• avatar
    Mike Beranek

    Great car, but I can’t afford to hire Manfred the Mechanic to stake out my garage on a full-time basis.

  • avatar
    volvo

    Great review of this model and I don’t disagree that the W126 might have been the pinnacle of MBZ platforms but if the wish fairy asked what older rust-free restored MBZ I wanted it would be the 280 SE 3.5 Coupe or Cabriolet. These were on the W111 platform and by the time of the 3.5L V8 the tail fins were gone and the sheetmetal looked almost like the W108/109 which IMO remains the classic postwar MBZ design.

  • avatar
    Flipper35

    I am not a big Mercedes fan, but I do like these. A lot.

  • avatar
    threeer

    Bobby Brown approves…

  • avatar
    MeJ

    I like it.
    If it’s good enough for Dalton…

    (I know it’s a slightly newer model, but you get the gist)

  • avatar
    CammerLens

    I never understood what was up with those enormous playskool door handle guards. They’re such a jarring ugly note in an otherwise sleek exterior design. The sedan didn’t have them – only the coupe. Were they part of a bulky primitive keyless entry system?

    • 0 avatar
      mattmar4

      The W126 never had a keyless entry system. The large door handle trim was engineered to move water and dirt away from the door grip, so the owner didn’t soil his or her hands when opening the door. The ribs in taillights were engineered similarly; the strakes kept dirt away from light lenses to maintain visibility.

  • avatar
    FreedMike

    @Corey:
    “One of you should buy it and let me do a review.”

    There are times when Providence smiles. My kid had my old Buick less than two weeks before she got in an accident, so it’s most likely on its’ way to 3800 Heaven. And now this appears. Coincidence? I think not. I’ll buy this as my DD and give the kid my A3.

  • avatar
    ToolGuy

    “The W126 S-Class had a long development period, and Mercedes started on the project in 1973. The sedan didn’t enter production until December of 1979, with the C126 coupe following in September 1981.”

    So in 1983 when Toyota began development of what would become the LS400, this (the sedan) would have been the Mercedes at which they were aiming, correct?

    https://tinyurl.com/y3anjhma

    [450 test cars and 973 engine prototypes for the LS400 program]

    • 0 avatar
      indi500fan

      I remember when we got our first LS400s at GM to benchmark.
      The paint on the door jambs was better than the hoods on Cadillacs.

      Anyone who knew anything about cars (obviously Roger Smith was excluded from that category) was seriously impressed.

    • 0 avatar
      Bimmerphile

      Yep, the original LS400 benchmarked the W126. The LS430 (released in 2000/2001) benchmarked aspects of the W140, most notably in its exterior design details.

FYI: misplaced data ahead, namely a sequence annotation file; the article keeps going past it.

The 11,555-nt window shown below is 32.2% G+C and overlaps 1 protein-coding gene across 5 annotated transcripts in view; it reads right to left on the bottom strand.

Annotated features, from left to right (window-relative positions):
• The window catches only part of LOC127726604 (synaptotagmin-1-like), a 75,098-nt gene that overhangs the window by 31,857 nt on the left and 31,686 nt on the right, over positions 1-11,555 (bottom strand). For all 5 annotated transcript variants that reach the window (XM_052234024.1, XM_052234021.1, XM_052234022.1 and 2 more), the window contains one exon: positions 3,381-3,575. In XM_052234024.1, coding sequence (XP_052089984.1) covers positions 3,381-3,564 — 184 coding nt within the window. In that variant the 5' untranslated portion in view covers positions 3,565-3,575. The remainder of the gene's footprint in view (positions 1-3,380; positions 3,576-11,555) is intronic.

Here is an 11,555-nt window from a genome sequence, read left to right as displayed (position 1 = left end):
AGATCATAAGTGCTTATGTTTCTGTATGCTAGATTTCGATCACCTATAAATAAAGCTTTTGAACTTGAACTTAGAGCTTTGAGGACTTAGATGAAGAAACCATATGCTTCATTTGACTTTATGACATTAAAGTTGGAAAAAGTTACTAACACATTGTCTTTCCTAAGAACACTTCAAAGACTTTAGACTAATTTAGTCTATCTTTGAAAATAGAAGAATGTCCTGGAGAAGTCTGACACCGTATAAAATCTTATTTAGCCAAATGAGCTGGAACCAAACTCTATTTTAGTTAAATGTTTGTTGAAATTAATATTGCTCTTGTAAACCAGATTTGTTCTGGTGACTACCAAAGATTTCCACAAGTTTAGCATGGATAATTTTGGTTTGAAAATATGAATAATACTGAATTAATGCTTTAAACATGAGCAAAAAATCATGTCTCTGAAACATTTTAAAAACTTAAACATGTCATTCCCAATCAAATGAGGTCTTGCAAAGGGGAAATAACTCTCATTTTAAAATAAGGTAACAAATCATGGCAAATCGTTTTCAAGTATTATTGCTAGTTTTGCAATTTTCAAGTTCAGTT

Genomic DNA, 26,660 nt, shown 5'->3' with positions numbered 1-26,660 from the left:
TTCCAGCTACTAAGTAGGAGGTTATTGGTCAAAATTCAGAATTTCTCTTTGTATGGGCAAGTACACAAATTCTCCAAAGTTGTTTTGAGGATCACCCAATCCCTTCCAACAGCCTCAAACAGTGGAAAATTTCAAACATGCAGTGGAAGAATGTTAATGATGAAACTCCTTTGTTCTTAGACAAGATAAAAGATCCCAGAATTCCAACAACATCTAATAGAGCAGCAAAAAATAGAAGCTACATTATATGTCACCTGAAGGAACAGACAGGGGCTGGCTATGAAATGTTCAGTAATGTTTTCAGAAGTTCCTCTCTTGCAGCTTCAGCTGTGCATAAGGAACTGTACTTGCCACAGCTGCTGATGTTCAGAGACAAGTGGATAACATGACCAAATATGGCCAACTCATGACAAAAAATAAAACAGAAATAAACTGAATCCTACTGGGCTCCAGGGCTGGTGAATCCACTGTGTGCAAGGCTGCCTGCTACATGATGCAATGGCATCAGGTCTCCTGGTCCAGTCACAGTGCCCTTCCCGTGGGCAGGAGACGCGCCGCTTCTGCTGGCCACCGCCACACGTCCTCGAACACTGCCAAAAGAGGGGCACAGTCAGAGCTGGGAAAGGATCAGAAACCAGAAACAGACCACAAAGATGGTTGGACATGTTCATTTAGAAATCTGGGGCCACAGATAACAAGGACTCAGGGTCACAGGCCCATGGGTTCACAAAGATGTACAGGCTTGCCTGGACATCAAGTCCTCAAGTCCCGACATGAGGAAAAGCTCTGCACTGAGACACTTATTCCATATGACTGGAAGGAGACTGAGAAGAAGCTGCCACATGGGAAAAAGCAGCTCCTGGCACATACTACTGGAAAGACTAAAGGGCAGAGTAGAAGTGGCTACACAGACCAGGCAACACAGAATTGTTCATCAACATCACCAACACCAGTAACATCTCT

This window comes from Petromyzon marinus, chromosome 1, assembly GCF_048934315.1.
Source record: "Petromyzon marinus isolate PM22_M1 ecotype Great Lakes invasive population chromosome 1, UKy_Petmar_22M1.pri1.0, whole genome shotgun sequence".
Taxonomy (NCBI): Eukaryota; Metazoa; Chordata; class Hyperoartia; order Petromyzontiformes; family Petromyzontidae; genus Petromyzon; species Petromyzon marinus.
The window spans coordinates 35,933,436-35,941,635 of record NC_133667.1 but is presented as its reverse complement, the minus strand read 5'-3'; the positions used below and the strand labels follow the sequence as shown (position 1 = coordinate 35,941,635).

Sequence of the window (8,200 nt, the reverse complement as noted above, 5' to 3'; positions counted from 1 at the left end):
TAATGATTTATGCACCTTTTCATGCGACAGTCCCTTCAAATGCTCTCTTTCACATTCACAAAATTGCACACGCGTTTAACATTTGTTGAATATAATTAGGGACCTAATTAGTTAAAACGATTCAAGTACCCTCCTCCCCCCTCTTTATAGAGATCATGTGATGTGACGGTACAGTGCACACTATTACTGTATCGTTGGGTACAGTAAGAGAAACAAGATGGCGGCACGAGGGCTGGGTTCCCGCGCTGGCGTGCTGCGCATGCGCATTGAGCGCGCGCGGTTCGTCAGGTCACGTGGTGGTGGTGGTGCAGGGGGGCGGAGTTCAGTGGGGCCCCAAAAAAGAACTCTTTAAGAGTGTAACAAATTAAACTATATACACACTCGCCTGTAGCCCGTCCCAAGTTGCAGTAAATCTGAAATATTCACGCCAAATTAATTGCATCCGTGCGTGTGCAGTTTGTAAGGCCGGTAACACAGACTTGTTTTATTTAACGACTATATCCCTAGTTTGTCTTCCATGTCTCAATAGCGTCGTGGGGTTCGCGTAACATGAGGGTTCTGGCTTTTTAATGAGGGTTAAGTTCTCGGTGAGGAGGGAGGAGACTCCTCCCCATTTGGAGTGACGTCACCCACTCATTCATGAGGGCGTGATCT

I’ve owned both a W140 and currently own an LS430 and although I liked that the W140 was more imposing and had more ‘heft’ to the doors and materials, I prefer the ride and the overall package of the LS430.

  • avatar
    stuki

    The 126, despite being the undisputed “Best Car In The World” in it’s day, will always be in the awkward position, of being the best of the last generation before the automobile was pretty much literally perfected by the simultaneous onslaught of the NSX, LS, LC80, e36, Legend, Integra……

    Thus it will always labor under the “greatest”, but “For it’s Time,” qualifier. With the understood presumption always being, that “it’s time” was somehow a lesser one, automotively.

  • avatar
    Tele Vision

    A friend had one. He owned it past the point of feasibility. By 2001 it was gone. His was a lovely car but replete with problems from bodge fixes performed before his tenure.

  • avatar
    markmeup

    Now this is a Mercedes Benz. Simply gorgeous. Never owned one, but always admired the SEC.

    On Classic & timeless design… I put it up there with my most ‘should have never sold’ car, ’95 BMW 540i

    What a stunning automobile.

Read all comments

Back to TopLeave a Reply

You must be logged in to post a comment.

Recent Comments

  • FreedMike: You’re not a student of history, I see. Why did people stop selling oil to Imperial Japan? Simple:...
  • FreedMike: @Jred: You’re right, India and China will try, but keep in mind that their smoggiest cities are...
  • FreedMike: Poorly executed? Assuming you’re OK with a subcompact, I’d say it was actually quite well...
  • FreedMike: Forty years ago, Chevy was selling a mildly restyled Chevelle as a Monte Carlo for quite a bit more money,...
  • FreedMike: I think Stellantis (God, what a name) should at least update the interiors of the LX cars. It’s not...

New Car Research

Get a Free Dealer Quote

Who We Are

  • Matthew Guy
  • Timothy Cain
  • Adam Tonge
  • Bozi Tatarevic
  • Chris Tonn
  • Corey Lewis
  • Mark Baruth
  • Ronnie Schreiber